Thick, dense nanofibrous sheets can prevent brain cancer metastasis by trapping cells and stopping migration processes.
Cells often migrate in response to specific external signals including chemical and mechanical signals. During wound healing, cell migration occurs when new cells migrate to the site of injury to replace damaged cells. However, cell migration also plays a vital role in metastasis as it facilitates the transport and spread of cancer cells within the body. For instance, glioblastoma multiforme, a highly invasive brain tumour, spreads via migration of the tumour cells. When tumour cells spread and grow abnormally fast, this can render conventional tumour removal methods ineffective.
To improve the safety and effectiveness of therapeutic strategies, scientists have sought to improve their understanding of tumour invasion mechanisms and since strategised to capture migrating tumour cells. By engineering similar structures of desired geometries, experts believe that it may be possible to gain control over cell migration as the process is dictated by the structure and orientation of the extracellular matrix.
Now, researchers from the University of Fukui have designed a nanofibre-based platform that resembles the extracellular matrix in hopes of halting the spread of cancerous cells, specifically glioblastoma multiforme cells.
“We fabricated a nanofibrous sheet in which the fibre density changes from end to end gradually using a technique called ‘electrospinning’ and carried out a culture,” said Dr. Satoshi Fujita, who headed the study.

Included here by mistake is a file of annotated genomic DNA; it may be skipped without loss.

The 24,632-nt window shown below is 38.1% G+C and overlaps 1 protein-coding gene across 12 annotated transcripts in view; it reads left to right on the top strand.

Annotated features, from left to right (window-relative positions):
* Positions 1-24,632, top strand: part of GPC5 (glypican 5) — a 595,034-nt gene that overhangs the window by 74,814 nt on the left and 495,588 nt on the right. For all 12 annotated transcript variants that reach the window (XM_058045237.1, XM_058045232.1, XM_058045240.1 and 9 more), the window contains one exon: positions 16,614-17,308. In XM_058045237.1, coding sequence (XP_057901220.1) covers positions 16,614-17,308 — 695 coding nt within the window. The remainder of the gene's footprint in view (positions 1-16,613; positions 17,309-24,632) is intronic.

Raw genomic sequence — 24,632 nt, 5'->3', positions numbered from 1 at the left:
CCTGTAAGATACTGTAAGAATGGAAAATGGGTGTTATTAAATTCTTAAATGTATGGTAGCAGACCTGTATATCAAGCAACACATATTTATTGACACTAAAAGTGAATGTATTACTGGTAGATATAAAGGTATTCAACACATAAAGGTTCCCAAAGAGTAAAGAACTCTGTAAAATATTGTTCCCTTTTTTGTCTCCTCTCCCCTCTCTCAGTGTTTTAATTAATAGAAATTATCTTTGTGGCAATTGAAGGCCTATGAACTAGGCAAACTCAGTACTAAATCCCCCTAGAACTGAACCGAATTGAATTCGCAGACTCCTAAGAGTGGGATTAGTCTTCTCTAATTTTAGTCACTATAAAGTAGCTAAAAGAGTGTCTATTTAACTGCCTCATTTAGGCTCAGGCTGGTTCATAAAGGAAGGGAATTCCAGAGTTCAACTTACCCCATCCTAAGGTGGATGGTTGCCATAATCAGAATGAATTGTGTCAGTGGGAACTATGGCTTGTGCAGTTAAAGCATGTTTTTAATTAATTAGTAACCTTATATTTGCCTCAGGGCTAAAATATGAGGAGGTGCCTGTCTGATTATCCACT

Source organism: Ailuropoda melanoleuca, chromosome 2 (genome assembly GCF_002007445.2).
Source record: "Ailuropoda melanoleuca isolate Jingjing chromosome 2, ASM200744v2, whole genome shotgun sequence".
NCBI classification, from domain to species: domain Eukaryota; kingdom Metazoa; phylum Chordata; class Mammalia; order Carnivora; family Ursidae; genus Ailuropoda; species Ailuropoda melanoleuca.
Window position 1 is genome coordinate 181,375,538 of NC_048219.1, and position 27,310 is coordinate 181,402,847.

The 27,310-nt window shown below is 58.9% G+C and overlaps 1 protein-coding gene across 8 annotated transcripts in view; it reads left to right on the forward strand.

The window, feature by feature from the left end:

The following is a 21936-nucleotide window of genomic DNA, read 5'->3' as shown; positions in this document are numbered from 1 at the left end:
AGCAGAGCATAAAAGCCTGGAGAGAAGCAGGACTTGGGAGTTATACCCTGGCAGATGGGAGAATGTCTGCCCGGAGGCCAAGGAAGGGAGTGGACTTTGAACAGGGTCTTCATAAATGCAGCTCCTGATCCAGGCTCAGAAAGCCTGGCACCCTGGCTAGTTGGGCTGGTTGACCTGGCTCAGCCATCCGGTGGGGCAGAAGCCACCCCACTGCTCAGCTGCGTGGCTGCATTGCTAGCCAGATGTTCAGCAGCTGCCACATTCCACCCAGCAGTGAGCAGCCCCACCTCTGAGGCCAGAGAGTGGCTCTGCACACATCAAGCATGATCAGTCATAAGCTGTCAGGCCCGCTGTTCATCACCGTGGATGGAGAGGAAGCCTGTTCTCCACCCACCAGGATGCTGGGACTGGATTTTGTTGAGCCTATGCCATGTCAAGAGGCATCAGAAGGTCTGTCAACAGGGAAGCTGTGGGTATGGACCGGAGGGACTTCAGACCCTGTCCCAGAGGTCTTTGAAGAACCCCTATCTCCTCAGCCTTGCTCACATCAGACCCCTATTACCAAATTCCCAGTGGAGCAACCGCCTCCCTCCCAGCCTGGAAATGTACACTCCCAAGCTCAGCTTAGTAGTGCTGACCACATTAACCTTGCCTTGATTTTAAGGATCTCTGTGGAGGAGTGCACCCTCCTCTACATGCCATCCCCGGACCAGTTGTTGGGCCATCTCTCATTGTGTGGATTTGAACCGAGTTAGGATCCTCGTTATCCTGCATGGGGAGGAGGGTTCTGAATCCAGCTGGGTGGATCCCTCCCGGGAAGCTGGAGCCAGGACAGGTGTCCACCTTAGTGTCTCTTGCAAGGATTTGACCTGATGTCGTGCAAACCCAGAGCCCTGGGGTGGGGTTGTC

The researchers compared cell movement in nanofibres of different densities and observed notable differences. While denser fibres increased the formation of focal adhesion clusters in the cells thereby leading to slower migration, low-density fibres produced the opposite effect. Taking note of this negative relationship between cell movement and fibre density, the researchers then designed a nanofibrous sheet with stepwise varying densities to control and direct the migration of cells.
By arranging the fibres in a high-to-low density configuration, they effectively restricted the movement of cells as the gaps between the zones prevented cell migration, resulting in cells being trapped in the high-density zones. This one-way migration was observed for the first time and the researchers named it “cell trapping” after fish and insect traps that cause their prey to travel along a single direction before trapping it. Accordingly, a low-to-high configuration encouraged migration.
“The study demonstrates the feasibility of capturing migrating cells using electrospun nanofibres that mimic the microenvironment of the brain,” commented Dr. Fujita. With these remarkable findings, the team is hopeful about the potential of their nanofibre-based platform.
“It is available for the design of scaffolding materials, which are the basis of regenerative medicine, in combination with various fibre processing technologies and material surface treatment technologies. This could lead to the development of practical applications of regenerative medicines,” speculated Dr. Fujita, “In addition, it can be used as a processing technology for culture carriers for efficient production of biological drugs including proteins, antibodies, and vaccines.” [APBN]
Source: Huang et al. (2021). Cell Trapping via Migratory Inhibition within Density-Tuned Electrospun Nanofibers. ACS Applied Bio Materials, 4(10), 7456-7466.